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Sunday, July 19, 2015

Brand New: Deja Entendu

BRAND NEW: DEJA ENTENDU (2003)

1) Tautou; 2) Sic Transit Gloria... Glory Fades; 3) I Will Play My Game Beneath The Spin Light; 4) Okay I Believe You, But My Tommy Gun Don't; 5) The Quiet Things That No One Ever Knows; 6) The Boy Who Blocked His Own Shot; 7) Jaws Theme Swimming; 8) Me Vs. Maradona Vs. Elvis; 9) Guernica; 10) Good To Know That If I Ever Need Attention All I Have To Do Is Die; 11) Play Crack The Sky.

Already these guys are getting more serious, and I am not sure if they deserve such an enthusias­tic pat on the back for this as they did. Yes, it is hard not to notice that on their second album, Brand New have moved way, way beyond writing about break-ups and are now writing about... well, about whatever they might have caught on TV the day before going into the studio, be it an Audrey Tautou movie or a Wes Anderson movie or a documentary about the shipwreck of the FV Pelican way back in 1951 — all of these subjects and more get faithfully covered on the record, and this, I guess, makes it more mature and makes their «emo» more substantial.

Unfortunately, the songwriting does not get improved all by itself just because the covered topics get more serious (or do they?). The lead single was ʽThe Quiet Things That No One Ever Knowsʼ, a song about strained relationships (maybe; if you're not sure what any song is about, write «strained relationships» and you have a 70% probability of getting it right) with lots of metapho­rical hospitals-and-blood imagery (and an appropriate video) but also with a very generic alt-rock melody that mostly rests either on power chords or on metronomically chugging guitars — and plenty of screaming, of course (not very quiet). I guess it is still much better than the average generic emo song — this one at least seems meticulously thought over — but no pop genius is in evidence, and the chorus just sucks.

The second single was ʽSic Transit Gloria...ʼ, and it at least has a cool-walking bassline that might remind you of ʽThe Guns Of Brixtonʼ, but the screamy chorus still ends up ruining it. Again I have no idea what the lyrics are about (seems to be at least partially about sex, which covers the 29,99% ground of the remaining probabilities), but I totally feel that the verses, where the vocals are «side-tracked» to the left and to the right of the cool-walking bassline and set up at least some sort of tense mood, deserve a much better, or at least more subtle chorus. As it is, it is hard to get moved when they start raving without any visible reasons whatsoever.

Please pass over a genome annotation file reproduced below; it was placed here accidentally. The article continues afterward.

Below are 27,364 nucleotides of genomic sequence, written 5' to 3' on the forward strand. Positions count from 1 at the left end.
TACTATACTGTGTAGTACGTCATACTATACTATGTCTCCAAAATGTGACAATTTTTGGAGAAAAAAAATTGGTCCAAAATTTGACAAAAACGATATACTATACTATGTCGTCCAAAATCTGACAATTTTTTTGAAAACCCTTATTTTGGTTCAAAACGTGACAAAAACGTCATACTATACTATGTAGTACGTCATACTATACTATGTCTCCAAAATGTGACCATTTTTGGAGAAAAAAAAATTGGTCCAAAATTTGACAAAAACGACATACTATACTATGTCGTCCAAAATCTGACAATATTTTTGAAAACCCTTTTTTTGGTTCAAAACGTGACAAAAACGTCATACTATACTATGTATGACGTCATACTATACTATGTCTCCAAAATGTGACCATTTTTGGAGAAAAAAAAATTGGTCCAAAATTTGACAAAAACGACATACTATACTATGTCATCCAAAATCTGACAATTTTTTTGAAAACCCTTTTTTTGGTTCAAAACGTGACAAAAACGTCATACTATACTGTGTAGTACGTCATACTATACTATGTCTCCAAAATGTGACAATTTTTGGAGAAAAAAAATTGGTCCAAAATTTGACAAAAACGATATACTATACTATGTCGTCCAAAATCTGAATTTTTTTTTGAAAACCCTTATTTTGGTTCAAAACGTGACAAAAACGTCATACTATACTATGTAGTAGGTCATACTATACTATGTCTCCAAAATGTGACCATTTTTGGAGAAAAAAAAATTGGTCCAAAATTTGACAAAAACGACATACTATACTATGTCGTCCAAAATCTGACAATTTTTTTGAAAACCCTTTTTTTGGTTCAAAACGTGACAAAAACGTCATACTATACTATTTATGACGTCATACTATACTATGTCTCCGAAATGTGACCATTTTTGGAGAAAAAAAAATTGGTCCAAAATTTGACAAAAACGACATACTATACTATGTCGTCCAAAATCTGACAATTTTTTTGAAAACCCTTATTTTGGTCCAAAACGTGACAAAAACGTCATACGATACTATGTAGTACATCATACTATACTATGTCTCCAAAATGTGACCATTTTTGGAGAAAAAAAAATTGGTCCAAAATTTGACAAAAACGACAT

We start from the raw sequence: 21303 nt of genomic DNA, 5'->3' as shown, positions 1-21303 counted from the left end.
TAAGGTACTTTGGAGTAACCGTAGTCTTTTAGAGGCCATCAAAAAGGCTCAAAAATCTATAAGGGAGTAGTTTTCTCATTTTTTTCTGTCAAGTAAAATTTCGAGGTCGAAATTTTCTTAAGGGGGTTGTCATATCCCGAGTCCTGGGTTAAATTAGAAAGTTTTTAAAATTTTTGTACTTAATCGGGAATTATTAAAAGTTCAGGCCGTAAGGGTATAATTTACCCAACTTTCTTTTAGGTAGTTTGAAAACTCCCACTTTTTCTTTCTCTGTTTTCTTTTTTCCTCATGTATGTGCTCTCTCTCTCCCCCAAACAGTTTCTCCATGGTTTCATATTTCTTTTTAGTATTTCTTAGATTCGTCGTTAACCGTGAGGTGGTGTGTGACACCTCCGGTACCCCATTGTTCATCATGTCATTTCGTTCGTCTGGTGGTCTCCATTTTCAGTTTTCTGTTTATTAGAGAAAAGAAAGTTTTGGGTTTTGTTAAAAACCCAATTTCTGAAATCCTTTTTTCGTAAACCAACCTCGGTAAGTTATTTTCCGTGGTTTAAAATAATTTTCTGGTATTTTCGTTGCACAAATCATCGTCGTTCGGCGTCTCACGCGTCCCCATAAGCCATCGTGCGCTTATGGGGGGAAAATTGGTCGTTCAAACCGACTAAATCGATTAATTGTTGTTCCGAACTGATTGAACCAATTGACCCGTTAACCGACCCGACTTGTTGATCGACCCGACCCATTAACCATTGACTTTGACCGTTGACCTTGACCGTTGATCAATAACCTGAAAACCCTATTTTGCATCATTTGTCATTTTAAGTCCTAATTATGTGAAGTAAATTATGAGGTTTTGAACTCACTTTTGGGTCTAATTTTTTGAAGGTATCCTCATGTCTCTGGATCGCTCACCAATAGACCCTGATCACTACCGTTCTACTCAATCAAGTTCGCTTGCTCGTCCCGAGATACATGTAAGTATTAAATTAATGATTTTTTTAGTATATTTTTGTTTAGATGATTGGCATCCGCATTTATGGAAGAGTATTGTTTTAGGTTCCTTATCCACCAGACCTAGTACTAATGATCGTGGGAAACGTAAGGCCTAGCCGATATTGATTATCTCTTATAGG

Amazingly, the best song on the album is also its longest — with this predictable formula of hookless guitar pop and meaningless screaming so firmly in place, you wouldn't think that Brand New could be at their best when trying to craft a lengthy epic, but they are: ʽGood To Know That If I Ever Need Attention, All I Have To Do Is Dieʼ is not only a funny title, but it also has a loud power pop rather than «screamo» chorus, and a couple of lengthy instrumental passages where Vincent Accardi shows off some nice chops (as well as a ʽHotel Californiaʼ fetish). I feel like most reviewers give up way before the end, so the song rarely, if ever, gets a mention, but it is the most interesting composition on this tiresome record — certainly better than whenever they break out the acoustic guitars and begin to sound like R.E.M. on speed (ʽPlay Crack The Skyʼ).

I know it's just the regular emo formula and all, but the music here is largely generic, and so is Jesse's singing — even with a formula in place, one could hope for more involving guitar riffs or catchier choruses. As it is, I doubt that Déjà Entendu, although it achieved some commercial success and got all those positive reviews, will ever get past the original adoration of those young adolescents with which these songs resonated in 2003, just because those guys were young and fresh as well. I find this record just as devoid of musical interest as its predecessor, but more pretentious, so a thumbs down is the proper way to go about this.

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